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Linwood's Blog

October 2002 - Emerging


So I have survived through my first month in a foreign “third-world” country. San JosÈ is a very dirty city, with more than a third of Costa Rica’s entire population--almost 1.5 million people. There are way too many cars for its narrow, narrow streets and most of the cars are malfunctioning somehow. Also, the garbage removal services aren’t the best, so there are often piles of car-sized trash on the side of the road. Supposedly, this year the government will pass an emission-standards bill, so maybe the next time I come here, things will be a little bit cleaner. I still enjoy the city a great deal.

The food here is amazing for a semi-vegetarian like myself (mostly fruits, vegetables, rice and beans and some chicken). Gallo Pinto is one of my new favorite foods. It’s a national dish that consists of rice and beans (no rooster like the name suggests) and whatever else the cook would like to add.

Obviously, learning a second language in a country where the people speak it as their first is much more intense, but also much more rewarding then the classroom setting. Many people call this process immersion, but to me it feels more like emerging, maybe from the depths of some lake I have been living in most of my life in which I wasn’t very fluent in Spanish. Little by little, the voices in this country sound less muffled, less incomprehensible. I can now understand a great deal, and can express myself in ways I never thought would be possible in Spanish. Not a day goes by that I don’t feel like I’m learning something new about the language.
    
I have had the chance to get out of the city. I have visited the beaches of Montezuma (too touristy for my taste, but with incredible natural beauty), and the cloud forest between San JosÈ and San Isidro (the name tells you how high up it is). I’ve also greatly enjoyed the company of my host family--they are kind, patient, and at times amusing people.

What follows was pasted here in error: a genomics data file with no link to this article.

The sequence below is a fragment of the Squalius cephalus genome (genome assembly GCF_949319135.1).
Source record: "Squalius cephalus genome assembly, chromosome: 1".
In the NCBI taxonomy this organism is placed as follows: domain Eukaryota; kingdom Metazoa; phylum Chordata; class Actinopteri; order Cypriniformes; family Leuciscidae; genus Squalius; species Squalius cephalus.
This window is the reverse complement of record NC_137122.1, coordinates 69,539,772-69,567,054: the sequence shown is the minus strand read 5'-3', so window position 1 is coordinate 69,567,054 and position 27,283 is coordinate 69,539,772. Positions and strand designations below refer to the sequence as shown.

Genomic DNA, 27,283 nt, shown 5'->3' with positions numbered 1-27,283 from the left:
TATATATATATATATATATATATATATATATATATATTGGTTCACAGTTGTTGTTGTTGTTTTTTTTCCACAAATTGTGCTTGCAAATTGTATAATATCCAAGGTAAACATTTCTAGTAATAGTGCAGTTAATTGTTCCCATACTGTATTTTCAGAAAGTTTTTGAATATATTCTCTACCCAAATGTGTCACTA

During the first month I attended classes in Spanish (por supeusto), a class in Spanish about ethnic-cultural development in Costa Rica, and a class in English about globalization. Now that I am done with classes, I have begun a two month research/internship in San JosÈ through an organization called Foro Emaus. Foro is an organization with a large network consisting of more than 23 organizations in Costa Rica--they are interested in sustainable development, alternative agricultural, environmental preservation, and banana plantation worker’s rights. In my short activist career, it is the most impressive progressive organization I have seen. It seems to me that the organization encompasses many voices and many ideologies in its decisions. I’m not yet sure what my responsibilities will be. This is my first week on the job, and my assignment has been to learn.
 

Cupola